Breakouts, Trading Ranges, Tests, and Reversals
Just like a bar can be a trend bar or a trading range bar, any segment of a chart can be classified as trending where either the bulls or the bears are dominant, or two-sided where both the bulls and the bears alternately assume relative control. When the market breaks out into a trend, there is usually a trend bar, which can be small or large, followed by many bars that are trending as the market spikes away from the trading range. One of the most important skills that a trader can develop is the ability to reliably distinguish between a successful and a failed breakout (a reversal). Will the breakout lead to a swing in the direction of the breakout or in the opposite direction? This is discussed in detail in the second book. In thinly traded markets, the breakout can appear as a gap rather than a trend bar, and that is why a trend bar should be thought of as a type of gap (discussed in detail in book 2). At some point, the market begins to have pullbacks and then the trend slows into a shallower slope and becomes more of a channel where a trend line and a trend channel line can be drawn. As the trend continues, the lines should be redrawn to contain the developing price action. Usually the slope becomes shallower and the channel becomes wider.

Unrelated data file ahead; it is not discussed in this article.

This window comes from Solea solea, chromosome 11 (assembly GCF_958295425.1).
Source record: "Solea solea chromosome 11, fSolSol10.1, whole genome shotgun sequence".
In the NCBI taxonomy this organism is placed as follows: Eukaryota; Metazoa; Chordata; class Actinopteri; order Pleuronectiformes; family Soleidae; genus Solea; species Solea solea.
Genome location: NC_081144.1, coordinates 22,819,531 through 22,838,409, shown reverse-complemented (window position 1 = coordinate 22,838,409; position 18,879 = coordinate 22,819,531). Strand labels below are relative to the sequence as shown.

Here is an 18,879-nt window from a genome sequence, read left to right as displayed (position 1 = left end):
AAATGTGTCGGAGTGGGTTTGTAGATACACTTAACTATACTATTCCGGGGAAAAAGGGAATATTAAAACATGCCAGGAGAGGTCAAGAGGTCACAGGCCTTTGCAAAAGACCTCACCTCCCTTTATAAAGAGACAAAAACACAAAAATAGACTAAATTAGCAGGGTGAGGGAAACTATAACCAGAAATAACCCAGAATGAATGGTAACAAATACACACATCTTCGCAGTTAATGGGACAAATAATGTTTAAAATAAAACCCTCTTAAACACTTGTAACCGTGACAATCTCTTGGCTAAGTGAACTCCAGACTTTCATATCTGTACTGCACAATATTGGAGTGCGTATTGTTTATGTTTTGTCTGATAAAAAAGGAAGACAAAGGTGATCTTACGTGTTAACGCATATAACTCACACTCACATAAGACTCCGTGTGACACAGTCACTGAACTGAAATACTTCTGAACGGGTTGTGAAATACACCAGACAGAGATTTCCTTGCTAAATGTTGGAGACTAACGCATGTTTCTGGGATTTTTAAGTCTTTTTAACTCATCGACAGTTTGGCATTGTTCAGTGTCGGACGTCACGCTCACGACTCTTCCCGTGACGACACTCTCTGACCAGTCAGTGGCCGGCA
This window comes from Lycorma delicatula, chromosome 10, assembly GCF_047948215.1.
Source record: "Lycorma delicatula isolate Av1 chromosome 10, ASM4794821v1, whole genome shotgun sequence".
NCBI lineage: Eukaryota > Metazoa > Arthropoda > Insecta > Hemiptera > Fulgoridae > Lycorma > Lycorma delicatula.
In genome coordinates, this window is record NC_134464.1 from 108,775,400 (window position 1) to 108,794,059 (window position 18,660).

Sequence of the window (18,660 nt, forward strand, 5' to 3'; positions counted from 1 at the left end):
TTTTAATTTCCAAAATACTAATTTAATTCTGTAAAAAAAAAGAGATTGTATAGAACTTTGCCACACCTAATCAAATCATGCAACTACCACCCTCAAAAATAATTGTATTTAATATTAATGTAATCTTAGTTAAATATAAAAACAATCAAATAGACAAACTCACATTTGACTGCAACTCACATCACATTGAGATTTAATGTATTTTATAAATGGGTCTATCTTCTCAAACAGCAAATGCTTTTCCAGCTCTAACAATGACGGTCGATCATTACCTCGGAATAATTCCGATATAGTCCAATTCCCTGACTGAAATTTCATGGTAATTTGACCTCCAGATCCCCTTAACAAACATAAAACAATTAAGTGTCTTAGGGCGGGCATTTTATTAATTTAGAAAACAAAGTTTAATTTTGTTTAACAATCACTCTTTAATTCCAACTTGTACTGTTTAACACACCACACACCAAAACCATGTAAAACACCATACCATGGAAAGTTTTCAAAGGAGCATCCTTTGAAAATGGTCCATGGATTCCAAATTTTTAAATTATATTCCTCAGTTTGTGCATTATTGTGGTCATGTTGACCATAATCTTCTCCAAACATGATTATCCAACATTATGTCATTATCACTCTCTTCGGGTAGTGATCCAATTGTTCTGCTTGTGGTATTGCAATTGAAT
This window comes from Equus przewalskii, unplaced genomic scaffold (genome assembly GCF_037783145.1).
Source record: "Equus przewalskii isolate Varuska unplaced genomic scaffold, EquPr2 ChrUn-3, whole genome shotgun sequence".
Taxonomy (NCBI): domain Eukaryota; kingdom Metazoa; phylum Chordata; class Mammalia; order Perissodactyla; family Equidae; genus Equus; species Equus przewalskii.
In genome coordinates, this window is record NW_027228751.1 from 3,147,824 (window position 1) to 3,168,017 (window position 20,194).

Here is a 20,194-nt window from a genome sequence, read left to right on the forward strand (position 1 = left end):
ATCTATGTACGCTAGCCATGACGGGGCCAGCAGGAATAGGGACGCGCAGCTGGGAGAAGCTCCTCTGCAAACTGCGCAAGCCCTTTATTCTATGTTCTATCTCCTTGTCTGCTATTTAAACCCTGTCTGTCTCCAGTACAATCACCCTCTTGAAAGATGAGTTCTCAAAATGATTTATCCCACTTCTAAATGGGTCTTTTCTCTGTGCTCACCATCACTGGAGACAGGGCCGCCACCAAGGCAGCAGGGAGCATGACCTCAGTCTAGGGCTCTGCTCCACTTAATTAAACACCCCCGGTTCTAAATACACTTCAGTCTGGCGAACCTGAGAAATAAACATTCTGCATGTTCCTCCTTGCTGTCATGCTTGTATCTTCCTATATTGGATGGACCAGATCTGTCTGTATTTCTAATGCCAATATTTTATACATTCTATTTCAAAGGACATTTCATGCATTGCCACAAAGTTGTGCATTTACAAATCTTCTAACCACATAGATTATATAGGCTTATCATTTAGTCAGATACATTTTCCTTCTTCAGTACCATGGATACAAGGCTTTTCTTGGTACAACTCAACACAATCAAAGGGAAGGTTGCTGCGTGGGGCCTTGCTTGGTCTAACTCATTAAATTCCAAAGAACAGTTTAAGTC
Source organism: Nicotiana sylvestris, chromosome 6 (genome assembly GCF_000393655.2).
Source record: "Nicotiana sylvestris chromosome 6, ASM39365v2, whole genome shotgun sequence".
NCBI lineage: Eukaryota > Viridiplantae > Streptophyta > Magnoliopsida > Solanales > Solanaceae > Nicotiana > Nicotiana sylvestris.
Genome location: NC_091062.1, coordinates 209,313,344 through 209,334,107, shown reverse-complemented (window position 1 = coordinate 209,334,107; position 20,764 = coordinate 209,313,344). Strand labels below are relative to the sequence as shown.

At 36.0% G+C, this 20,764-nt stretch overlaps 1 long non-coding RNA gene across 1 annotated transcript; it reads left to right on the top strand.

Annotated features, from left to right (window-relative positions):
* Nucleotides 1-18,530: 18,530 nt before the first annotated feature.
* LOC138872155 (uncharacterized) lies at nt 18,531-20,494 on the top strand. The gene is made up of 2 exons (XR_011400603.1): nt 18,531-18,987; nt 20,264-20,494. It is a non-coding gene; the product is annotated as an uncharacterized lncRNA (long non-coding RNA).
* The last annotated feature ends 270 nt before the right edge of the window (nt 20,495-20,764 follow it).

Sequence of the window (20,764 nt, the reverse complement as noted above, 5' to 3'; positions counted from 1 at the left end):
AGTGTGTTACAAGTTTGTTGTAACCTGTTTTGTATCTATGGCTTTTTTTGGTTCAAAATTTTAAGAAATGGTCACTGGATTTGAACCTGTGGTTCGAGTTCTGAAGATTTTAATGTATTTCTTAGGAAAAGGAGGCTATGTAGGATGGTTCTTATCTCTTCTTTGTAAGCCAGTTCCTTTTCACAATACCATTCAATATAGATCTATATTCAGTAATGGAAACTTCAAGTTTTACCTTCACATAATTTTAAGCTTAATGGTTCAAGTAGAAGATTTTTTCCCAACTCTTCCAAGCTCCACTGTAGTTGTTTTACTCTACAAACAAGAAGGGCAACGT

Some form of this spike and channel behavior happens to some extent every day in all markets. The start of the channel usually becomes the start of an incipient trading range. For ...